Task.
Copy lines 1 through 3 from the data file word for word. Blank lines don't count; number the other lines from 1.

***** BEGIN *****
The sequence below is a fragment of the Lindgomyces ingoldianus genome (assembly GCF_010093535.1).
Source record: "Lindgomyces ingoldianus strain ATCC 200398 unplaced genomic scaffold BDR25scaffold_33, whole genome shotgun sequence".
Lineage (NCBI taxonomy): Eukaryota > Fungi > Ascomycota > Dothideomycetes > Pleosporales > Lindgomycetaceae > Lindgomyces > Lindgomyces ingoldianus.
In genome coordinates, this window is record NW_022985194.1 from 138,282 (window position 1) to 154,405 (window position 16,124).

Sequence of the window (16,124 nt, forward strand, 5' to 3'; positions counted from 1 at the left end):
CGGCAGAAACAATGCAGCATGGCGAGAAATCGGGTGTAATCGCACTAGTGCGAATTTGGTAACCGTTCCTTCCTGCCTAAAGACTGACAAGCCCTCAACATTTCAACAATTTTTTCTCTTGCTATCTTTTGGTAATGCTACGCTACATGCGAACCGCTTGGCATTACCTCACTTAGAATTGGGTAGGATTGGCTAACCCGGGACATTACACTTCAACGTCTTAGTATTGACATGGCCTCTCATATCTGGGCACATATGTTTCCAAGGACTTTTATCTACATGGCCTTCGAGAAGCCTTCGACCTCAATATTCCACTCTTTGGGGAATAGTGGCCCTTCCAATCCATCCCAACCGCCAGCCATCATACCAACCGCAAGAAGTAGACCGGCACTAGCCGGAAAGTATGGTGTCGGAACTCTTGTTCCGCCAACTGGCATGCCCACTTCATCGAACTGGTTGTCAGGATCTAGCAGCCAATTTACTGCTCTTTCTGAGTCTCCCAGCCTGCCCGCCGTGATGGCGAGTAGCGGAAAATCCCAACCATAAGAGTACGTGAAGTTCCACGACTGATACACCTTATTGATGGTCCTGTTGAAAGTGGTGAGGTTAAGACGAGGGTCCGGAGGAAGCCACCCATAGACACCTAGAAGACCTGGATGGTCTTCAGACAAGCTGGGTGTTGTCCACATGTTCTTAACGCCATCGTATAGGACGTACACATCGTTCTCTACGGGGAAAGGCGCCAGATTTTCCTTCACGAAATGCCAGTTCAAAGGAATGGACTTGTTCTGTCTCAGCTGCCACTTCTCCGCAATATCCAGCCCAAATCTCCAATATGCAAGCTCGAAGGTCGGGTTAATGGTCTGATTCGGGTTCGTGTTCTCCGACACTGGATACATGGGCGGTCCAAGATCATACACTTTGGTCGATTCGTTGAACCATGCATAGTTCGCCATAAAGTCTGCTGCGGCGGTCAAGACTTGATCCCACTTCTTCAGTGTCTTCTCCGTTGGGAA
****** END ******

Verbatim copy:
The sequence below is a fragment of the Lindgomyces ingoldianus genome (assembly GCF_010093535.1).
Source record: "Lindgomyces ingoldianus strain ATCC 200398 unplaced genomic scaffold BDR25scaffold_33, whole genome shotgun sequence".
Lineage (NCBI taxonomy): Eukaryota > Fungi > Ascomycota > Dothideomycetes > Pleosporales > Lindgomycetaceae > Lindgomyces > Lindgomyces ingoldianus.